However, since the Soviet air force has weathered what was obviously the highest wave in the Nazi hurricane, the tide is apt to turn wry soon to Berlin's disadvantage. It is extremely questionable if the Luftwaffe will ever again gather strength for a more crushing drive than it made at the outset.

Even if the material and moral effects of the German air weapon's blunting in this attempt were not so pronounced, even if it were able to continue fairly unimpeded operations over Soviet territory, before reaching important industrial centers which it must strike it would nave to fly over thousands of miles of embattled terrain and face the swarms of defending aircraft and plentiful installations of anti-aircraft artillery.

The bulk of the USSR's industrial centers and industrial populations is beyond reach of the farthest-flying German bombers, which were never confronted with such a handicap in any of their previous campaigns. Among the world's powers, only the USSR and the United States are so advantageously situated.

Not only is the Soviet Union amply prepared to meet the situation through its. powerful air force coordinating with other arms, but its reservoir of manpower and technical facilities is virtually unlimited. That nation of 200,000,000 has a civilian air defense society with 15,000;000 members. Not only was it in the USSR that the parachuting expeditionary force had been conceived as well as air infantry and other innovations imitated by the German High Command, but because of all these powerful elements at the disposal of the Moscow government the Red air strategy will not content itself with passive defense, however telling. Their air specialists visualize their fighting aircraft as a weapon of offense eminently suited for operations deep in hostile territory. Numerous Soviet flying fortresses have ranges of more than 2000 miles and are based so that they can raid important objectives in any part of German territory in their independent operations and return home with fuel to spare. This immediately gives the Soviets an upper hand.

Whether independently or in close coordination with tanks, artillery, infantry, and possibly naval units, the air arm, according to the Soviet tacticians, must be utilized as a mass strength in battle.

In view of this it should be expected that very soon the news dispatches will be informing us that the Red air force is closing in on the enemy from above, is obtaining and maintaining command in the air, is attacking from the unprotected flank, and is paralyzing the Nazi lines of communication.

Developed to an extent unequalled in any other military establishment, Sovie t transports of, many thousands of parachutists and flying infantrymen may soon be descending in the heart of the enemy country far behind the front lines. As early as 1938, German military writers, while belittling the idea, were reporting that the Red army had more than 70,000 parachuting fighters in service.

Without deluding themselves that they can knock out the enemy without some defensive operations (for which they are well prepared) the Red High Command primarily bases its strategy on counter blows and offensives of their own. And it should be remembered that while they have a superior air force, it is but one of the many potent modern weapons in the arsenal of Soviet national defense. Close students of Soviet strategy know that if Hitler is defeated by the USSR, through its superior manpower and preponderance of armament as well as geographical advantages, there will be no possibility of the routed enemy's retreat or even flight. The final phase of the strategic offensive of the Red army offers to the foe only the alternatives of complete surrender or complete destruction, if we are to believe the following picture painted in a leading Russian military journal several years ago: "The enemy is defeated and seeks to withdraw from the battlefield, to preserve his forces intact, and save his equipment and stores. However, his line of retreat is cut off by long-distance tank units and by mechanized air and land corps which have penetrated deep in the territory behind his front lines. Everywhere the demoralized enemy is met with the fight of attacking units which have broken through his flanks and taken him in the rear. The encirclement closes in more and more tightly, until finally the enemy is compelled to lay down arms."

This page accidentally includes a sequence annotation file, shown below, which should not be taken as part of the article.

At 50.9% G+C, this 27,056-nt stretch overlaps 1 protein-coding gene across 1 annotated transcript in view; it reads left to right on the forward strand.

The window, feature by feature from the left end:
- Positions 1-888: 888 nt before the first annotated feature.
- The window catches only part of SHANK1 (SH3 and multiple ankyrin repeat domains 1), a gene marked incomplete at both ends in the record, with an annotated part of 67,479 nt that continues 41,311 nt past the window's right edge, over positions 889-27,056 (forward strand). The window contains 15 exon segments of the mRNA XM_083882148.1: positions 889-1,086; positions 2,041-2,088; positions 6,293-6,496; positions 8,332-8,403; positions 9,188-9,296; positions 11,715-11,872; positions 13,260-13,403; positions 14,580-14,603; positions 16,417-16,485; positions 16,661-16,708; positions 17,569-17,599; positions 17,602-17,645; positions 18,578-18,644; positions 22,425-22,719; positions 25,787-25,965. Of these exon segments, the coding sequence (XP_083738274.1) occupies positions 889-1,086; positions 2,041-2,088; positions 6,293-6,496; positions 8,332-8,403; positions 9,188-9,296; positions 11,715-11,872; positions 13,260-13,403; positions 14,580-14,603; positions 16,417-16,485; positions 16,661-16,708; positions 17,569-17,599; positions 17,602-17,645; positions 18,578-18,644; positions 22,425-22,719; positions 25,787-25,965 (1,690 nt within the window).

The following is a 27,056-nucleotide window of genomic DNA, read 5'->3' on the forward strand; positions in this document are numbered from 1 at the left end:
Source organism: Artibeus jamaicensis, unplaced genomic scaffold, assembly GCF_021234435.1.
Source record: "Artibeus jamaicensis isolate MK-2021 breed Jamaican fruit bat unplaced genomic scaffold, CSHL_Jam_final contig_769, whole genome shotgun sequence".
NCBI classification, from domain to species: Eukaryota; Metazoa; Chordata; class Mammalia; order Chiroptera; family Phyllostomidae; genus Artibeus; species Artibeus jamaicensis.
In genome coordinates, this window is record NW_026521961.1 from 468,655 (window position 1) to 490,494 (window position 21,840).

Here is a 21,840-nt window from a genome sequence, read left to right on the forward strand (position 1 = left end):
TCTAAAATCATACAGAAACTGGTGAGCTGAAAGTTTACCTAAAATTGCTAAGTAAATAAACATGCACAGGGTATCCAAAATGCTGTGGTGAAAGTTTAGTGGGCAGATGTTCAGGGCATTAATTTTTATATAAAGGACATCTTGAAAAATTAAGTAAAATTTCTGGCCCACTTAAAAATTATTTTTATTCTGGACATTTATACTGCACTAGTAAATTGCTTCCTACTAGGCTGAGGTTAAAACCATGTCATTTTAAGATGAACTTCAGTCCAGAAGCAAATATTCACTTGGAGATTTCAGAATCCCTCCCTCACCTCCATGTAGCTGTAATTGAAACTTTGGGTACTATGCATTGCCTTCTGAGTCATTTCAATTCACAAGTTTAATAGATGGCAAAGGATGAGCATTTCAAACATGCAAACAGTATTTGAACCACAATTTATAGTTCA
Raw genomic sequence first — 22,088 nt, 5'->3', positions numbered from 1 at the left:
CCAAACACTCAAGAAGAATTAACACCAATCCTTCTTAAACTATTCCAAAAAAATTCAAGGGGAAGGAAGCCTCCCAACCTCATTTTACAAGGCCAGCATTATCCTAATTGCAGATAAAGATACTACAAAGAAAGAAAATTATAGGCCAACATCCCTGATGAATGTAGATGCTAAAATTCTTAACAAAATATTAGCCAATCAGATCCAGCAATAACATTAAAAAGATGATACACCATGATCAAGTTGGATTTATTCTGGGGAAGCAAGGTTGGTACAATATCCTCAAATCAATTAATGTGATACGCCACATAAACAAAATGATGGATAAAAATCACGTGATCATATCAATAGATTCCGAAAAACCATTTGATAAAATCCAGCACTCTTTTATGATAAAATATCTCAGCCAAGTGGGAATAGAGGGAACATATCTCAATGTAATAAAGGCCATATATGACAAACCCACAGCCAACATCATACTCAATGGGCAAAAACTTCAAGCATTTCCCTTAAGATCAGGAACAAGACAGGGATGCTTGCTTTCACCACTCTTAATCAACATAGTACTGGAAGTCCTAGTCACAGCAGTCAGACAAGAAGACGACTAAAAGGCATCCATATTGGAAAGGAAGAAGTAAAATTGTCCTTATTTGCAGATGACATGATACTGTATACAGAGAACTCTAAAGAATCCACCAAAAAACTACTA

If the Red strategy is so realistic in a consideration of the USSR acting alone against Germany, it becomes overpoweringly so in the face of the British and American collaboration with Moscow. Germany's creation of a new front makes it immeasurably easier for the Royal Air Force to strike in the West and for the British General Staff finally to reach the decision to land on the Continent. On the other hand, speaking of Germany's allies, Italy is playing the token part in the anti-Soviet war. Smaller Axis satellites, like Finland, Rumania, and Hungary, are not strategically decisive for either Germany or the Soviet Union.

Thus, the essential differences between the Nazi and Soviet strategies, particularly in respect of air combat, indicate that for the first time Germany is faced with the prospect of reaping the whirlwind of total war to a greater extent than she has ever sown it. It will also be the last time, I feel positive.

 

 

Posted July 22, 2023